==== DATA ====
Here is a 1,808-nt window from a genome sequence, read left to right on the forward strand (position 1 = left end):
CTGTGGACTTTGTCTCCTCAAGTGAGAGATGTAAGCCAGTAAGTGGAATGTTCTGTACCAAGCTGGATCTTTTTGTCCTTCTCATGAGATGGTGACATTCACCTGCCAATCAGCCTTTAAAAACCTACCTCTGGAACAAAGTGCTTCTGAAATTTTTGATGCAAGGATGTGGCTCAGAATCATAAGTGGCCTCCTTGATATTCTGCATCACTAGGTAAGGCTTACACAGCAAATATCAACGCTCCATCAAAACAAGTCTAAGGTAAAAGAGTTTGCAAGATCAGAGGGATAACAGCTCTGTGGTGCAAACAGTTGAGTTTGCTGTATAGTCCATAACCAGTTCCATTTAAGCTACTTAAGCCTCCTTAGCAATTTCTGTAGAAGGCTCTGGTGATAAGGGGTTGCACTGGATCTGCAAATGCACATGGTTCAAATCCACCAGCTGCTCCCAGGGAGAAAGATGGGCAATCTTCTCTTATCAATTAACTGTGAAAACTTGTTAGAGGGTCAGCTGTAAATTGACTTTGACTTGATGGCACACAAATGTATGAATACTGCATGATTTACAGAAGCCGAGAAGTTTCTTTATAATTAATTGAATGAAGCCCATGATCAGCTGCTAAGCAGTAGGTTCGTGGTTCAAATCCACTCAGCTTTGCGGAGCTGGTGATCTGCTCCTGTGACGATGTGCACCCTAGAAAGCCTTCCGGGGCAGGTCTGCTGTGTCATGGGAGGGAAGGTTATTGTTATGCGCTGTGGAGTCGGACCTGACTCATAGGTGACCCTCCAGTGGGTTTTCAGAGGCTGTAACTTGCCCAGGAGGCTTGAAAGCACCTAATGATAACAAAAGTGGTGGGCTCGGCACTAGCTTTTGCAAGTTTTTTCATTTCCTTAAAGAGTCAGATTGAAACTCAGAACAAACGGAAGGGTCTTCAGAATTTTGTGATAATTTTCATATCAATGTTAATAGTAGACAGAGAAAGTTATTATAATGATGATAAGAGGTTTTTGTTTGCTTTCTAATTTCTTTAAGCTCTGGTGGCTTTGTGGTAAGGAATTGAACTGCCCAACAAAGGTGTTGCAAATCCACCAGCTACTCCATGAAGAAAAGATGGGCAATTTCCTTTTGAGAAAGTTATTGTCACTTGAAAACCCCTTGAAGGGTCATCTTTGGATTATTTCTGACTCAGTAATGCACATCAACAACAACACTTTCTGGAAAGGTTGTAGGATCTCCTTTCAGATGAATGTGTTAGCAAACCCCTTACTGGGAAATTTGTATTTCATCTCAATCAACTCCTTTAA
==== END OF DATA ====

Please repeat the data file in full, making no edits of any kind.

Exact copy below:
Here is a 1,808-nt window from a genome sequence, read left to right on the forward strand (position 1 = left end):
CTGTGGACTTTGTCTCCTCAAGTGAGAGATGTAAGCCAGTAAGTGGAATGTTCTGTACCAAGCTGGATCTTTTTGTCCTTCTCATGAGATGGTGACATTCACCTGCCAATCAGCCTTTAAAAACCTACCTCTGGAACAAAGTGCTTCTGAAATTTTTGATGCAAGGATGTGGCTCAGAATCATAAGTGGCCTCCTTGATATTCTGCATCACTAGGTAAGGCTTACACAGCAAATATCAACGCTCCATCAAAACAAGTCTAAGGTAAAAGAGTTTGCAAGATCAGAGGGATAACAGCTCTGTGGTGCAAACAGTTGAGTTTGCTGTATAGTCCATAACCAGTTCCATTTAAGCTACTTAAGCCTCCTTAGCAATTTCTGTAGAAGGCTCTGGTGATAAGGGGTTGCACTGGATCTGCAAATGCACATGGTTCAAATCCACCAGCTGCTCCCAGGGAGAAAGATGGGCAATCTTCTCTTATCAATTAACTGTGAAAACTTGTTAGAGGGTCAGCTGTAAATTGACTTTGACTTGATGGCACACAAATGTATGAATACTGCATGATTTACAGAAGCCGAGAAGTTTCTTTATAATTAATTGAATGAAGCCCATGATCAGCTGCTAAGCAGTAGGTTCGTGGTTCAAATCCACTCAGCTTTGCGGAGCTGGTGATCTGCTCCTGTGACGATGTGCACCCTAGAAAGCCTTCCGGGGCAGGTCTGCTGTGTCATGGGAGGGAAGGTTATTGTTATGCGCTGTGGAGTCGGACCTGACTCATAGGTGACCCTCCAGTGGGTTTTCAGAGGCTGTAACTTGCCCAGGAGGCTTGAAAGCACCTAATGATAACAAAAGTGGTGGGCTCGGCACTAGCTTTTGCAAGTTTTTTCATTTCCTTAAAGAGTCAGATTGAAACTCAGAACAAACGGAAGGGTCTTCAGAATTTTGTGATAATTTTCATATCAATGTTAATAGTAGACAGAGAAAGTTATTATAATGATGATAAGAGGTTTTTGTTTGCTTTCTAATTTCTTTAAGCTCTGGTGGCTTTGTGGTAAGGAATTGAACTGCCCAACAAAGGTGTTGCAAATCCACCAGCTACTCCATGAAGAAAAGATGGGCAATTTCCTTTTGAGAAAGTTATTGTCACTTGAAAACCCCTTGAAGGGTCATCTTTGGATTATTTCTGACTCAGTAATGCACATCAACAACAACACTTTCTGGAAAGGTTGTAGGATCTCCTTTCAGATGAATGTGTTAGCAAACCCCTTACTGGGAAATTTGTATTTCATCTCAATCAACTCCTTTAA